…there were three Bears…

What is this? It sounds familiar, and yet…

One day, after [the bears] had made the porridge for their breakfast and poured it into their porridge pots, they walked out into the wood while the porridge was cooling, that they might not burn their mouths by beginning too soon to eat it. And while they were walking a little old woman came to the house. She could not have been a good, honest, old woman; for, first, she looked in at the window, and then she peeped in at the keyhole, and, seeing nobody in the house, she lifted the latch.

Old woman? What happened to Goldilocks?

Out the little old woman jumped, and whether she broke her neck in the fall or ran into the wood and was lost there, or found her way out of the wood and was taken up by the constable and sent to the House of Correction for a vagrant as she was, I cannot tell. But the three Bears never saw anything more of her.

Broke her neck? Vagrant?

The original story, as told by poet Robert Southey in 1837, differs in subtle ways from the fairy tales we tell our children today. Similarly, in the original versions by the Brothers Grimm, the Little Mermaid dies at sea, Snow White is left for dead, carrier pigeons pluck out the eyes of Cinderella’s step-sisters, and Sleeping Beauty is abused by the King. With such examples of changing moral relativism, which can be seen in such stories over time, can knowledge and understanding ever truly identify universal certainty and truth?

It is true that as cultural diversity collides at the crossroads of understanding, there is an increasing need to identify with the challenges that diversity brings to learning. The lens that colour our perspectives differ from place-to-place and age-to-age. What is universally knowable in Aristotle’s time differs from that in Southey’s and that of today.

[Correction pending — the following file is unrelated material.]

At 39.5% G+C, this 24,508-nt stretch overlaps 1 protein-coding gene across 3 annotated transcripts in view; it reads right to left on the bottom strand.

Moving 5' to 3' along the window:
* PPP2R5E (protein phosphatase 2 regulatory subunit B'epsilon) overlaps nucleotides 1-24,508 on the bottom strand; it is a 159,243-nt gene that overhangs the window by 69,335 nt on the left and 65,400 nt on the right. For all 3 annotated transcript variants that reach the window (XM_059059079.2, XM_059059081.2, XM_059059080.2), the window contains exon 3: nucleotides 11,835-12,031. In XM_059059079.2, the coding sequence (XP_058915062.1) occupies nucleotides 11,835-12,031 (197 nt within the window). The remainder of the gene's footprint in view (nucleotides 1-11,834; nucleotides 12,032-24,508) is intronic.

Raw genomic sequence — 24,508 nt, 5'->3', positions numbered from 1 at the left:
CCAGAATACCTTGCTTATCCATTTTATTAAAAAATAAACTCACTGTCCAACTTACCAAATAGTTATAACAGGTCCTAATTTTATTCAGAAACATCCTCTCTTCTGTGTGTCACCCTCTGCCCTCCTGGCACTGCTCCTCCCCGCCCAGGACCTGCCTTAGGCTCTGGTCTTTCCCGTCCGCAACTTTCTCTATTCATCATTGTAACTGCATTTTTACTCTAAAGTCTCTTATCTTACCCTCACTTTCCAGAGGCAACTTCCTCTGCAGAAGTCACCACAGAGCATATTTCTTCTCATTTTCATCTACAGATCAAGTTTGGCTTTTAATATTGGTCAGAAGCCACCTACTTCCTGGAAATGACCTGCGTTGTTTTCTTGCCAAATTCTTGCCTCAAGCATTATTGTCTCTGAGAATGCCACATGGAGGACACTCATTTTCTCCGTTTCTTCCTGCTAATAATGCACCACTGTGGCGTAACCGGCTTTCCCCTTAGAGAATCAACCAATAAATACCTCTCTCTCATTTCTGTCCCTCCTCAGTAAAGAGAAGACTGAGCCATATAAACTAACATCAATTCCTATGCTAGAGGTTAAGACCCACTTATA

Language and the way in which we tell these stories reinforce a specific ideology that we may not even be aware we are bringing to the learning environment. As such, it is difficult to apply in any practical sense the fundamental learning objectives of a given time and place without also considering the context in which such learning is placed.

We have all heard the expression, “the winners write the history books”. To a large degree, this is actually untrue. The culture into which we must fit writes the history books. That history is reinterpreted with each generation, who then embellish and make politically correct the parts that don’t fit the social norms of their time.

What virtual expression brings to the learning experience is a return to balance in learning objectives. It enables a constructive criticism of the material based on the time and place those innovations were designed to address. By deconstructing the knowledge setting, the mind is opened to understanding the significance of the past, the root challenges of today, and how to develop innovative paradigms for the future.

We look forward to hearing about your walk through history. Will you share them with us? Join us by submitting your exhibit, machinima, and/or your virtual explorations and be part of all the action which is VWBPE.